9 Lessons from Paying Off $80K in Under 3 Years
Before I created a system to set and achieve goals, the O.G. of all of my goals was paying off $80K in graduate student loans between October 2012 and April 2015.
If you think I was making six-figures during this time, think again.
I started at about $62.5K working as an Executive Assistant at a bank in Beverly Hills and tutoring in the off-hours (and no, the irony of paying off student loans while tutoring is not lost on me). I probably got my earnings up to $70K by the end.
And you know what happened after I had finished?
I got laid off and was given a three-month severance!
Which allowed me to go to Denmark to be with my folks for a month.
And freelance in the entertainment industry.
And live my California dream without 6-8% interest nipping at my heels.
I wanted to share some things I had learned in this process for whatever B.H.A.G. you’re working on - whether it’s an aggressive debt repayment plan or weight loss - because many of these lessons translate, especially if you're doing hard things.
If there’s no why, there’s no point. When you embark on a B.H.A.G., you NEED to have a compelling reason because when things become hard, you’re going to want to abandon ship. (That's not you being weak; that's you being human). The issue is - you can’t. Not if you’re serious. My why in this exercise is that I didn’t come out to Southern California to be an EA and I didn’t want the long, slow bleed of interest to make this loan cost always twice as what I purchased it for, taking sizeable chunks out of my paychecks for the rest of my life. That was an anathema.
I had had enough: When I finally had that “I had it” moment, it was the point of leverage I needed to make the change. In working with clients, Hitting bottom SUCKS, but sometimes it's necessary because once you hit bottom, there's nowhere to go but up.
A silent anger drove me. Sure, I present as sunshiny and cheerful, but during that period, I was SO angry. For me, that anger told me that I had violated one of my fundamental values: freedom. I wasn’t angry at UCLA per se; I was angry at how I went about the whole process that jeopardized my purchasing power. In retrospect, I should’ve moved to SoCal a years prior, taken a full-time job to get the in-state tuition, and only spend two years (not three) at UCLA. This anger, this fire drove me to get super clear on what I wanted and propelled me to get it.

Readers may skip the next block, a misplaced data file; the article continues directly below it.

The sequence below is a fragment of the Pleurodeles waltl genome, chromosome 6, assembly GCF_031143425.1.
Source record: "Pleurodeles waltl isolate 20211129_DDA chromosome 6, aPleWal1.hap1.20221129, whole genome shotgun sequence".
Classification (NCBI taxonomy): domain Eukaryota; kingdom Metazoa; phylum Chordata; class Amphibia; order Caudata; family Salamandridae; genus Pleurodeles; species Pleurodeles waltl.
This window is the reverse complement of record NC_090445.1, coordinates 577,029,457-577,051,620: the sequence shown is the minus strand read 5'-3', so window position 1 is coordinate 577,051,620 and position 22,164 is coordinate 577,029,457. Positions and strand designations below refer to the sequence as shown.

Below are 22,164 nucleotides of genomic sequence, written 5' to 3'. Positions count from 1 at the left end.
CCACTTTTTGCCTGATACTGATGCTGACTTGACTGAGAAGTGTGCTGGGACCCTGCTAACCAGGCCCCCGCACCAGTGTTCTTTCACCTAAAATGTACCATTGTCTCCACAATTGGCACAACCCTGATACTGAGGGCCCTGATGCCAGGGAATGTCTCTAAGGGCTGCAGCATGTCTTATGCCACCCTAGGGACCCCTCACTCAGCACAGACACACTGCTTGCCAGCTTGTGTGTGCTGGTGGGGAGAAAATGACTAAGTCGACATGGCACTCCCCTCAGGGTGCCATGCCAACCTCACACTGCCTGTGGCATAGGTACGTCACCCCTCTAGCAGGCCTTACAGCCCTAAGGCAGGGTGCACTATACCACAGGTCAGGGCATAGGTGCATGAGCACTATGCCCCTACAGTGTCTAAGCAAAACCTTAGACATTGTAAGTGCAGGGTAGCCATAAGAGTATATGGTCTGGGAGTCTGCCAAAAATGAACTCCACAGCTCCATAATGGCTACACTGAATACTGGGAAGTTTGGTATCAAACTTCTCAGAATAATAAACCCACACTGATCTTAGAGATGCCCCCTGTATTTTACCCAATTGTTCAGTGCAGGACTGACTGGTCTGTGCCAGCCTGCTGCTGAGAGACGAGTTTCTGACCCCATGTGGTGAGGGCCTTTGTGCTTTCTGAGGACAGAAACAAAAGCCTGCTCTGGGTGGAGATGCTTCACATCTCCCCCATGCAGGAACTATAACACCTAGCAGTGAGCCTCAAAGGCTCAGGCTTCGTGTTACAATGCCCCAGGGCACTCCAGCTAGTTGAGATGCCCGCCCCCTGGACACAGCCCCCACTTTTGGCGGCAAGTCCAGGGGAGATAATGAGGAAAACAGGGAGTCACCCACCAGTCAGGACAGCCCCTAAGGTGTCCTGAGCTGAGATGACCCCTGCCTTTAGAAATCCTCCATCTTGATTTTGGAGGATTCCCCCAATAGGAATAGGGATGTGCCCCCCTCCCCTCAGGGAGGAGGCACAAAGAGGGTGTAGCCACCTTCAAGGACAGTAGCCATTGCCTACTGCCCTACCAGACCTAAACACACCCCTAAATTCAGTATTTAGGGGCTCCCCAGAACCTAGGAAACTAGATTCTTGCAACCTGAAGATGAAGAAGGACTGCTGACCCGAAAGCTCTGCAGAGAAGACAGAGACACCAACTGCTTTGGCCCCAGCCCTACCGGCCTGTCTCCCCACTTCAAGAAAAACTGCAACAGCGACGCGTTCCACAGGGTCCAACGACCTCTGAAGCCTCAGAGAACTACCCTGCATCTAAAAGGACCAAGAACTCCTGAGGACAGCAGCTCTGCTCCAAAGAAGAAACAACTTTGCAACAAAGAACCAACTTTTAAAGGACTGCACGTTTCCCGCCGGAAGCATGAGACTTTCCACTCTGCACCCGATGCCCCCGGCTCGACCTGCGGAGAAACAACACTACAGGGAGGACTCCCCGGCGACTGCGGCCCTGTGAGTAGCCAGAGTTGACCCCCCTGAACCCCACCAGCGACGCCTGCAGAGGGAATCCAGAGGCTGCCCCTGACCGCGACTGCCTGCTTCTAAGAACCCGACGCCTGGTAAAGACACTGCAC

I had to chunk things down. $80K represented nine different loans, each with different interest rates and different amounts. Using the snowball method, I paid minimum payments on all of them, then chunked all extra money to the lowest possible amount. Once that was paid off, I moved up to the next one and so on and so on. Doing this made it manageable because I could focus on what was doable and move up from there.
I felt extremely weird for doing this. Aggressively repaying loans isn’t normal. (That's probably our culture tilts towards convenience. Whatever is the path of least resistance tends to, sadly, be an easy and mass-marketed sell). I don't think my family or friends really understood why, and I kind of didn't care. I just wanted to create more freedom for myself).
It became addictive. In seeing a loan balance go to zero, you get a dopamine hit. No joke. It became an odd course of silent fun as I kept on slaying debt after debt. The more I did it, the more I wanted to do more of it. And that increased momentum perfectly served the increasing size of the loans I had to pay off.
I never regretted it. To date, paying off $80K was one of the hardest and most difficult things I've ever done. (And this was during a period of my life that saw three crosstown moves, the dissolution of my engagement, a bedbug infestation, gallbladder surgery, and many, many long-ass days of work). But this was life, and life could be challenging. But I proved to myself that I could meet any challenge and push through it.
It gave me a thirst to set and achieve more personal goals. Intentional, hard-core goal-setting became fun. I realized that yes, goals can be adventures and goals can help you get more out of life, especially when they're difficult.
I couldn’t have done it without a budget. Yes, I worked more and spent less, but a budget helped me to optimize this process. Since I was operating in a time-is-money paradigm, the less money I spent on these stupid loans in the long-term meant more time I'd have in life eventually to do other things (like retire). A budget gave me a plan, and it gave me a direction to focus my behavior and life.
I could do on and on about how amazing budgets are (and, don't worry, in upcoming posts, I will). For me, I don't believe that there's a better tool to help people take control of their money (and lives).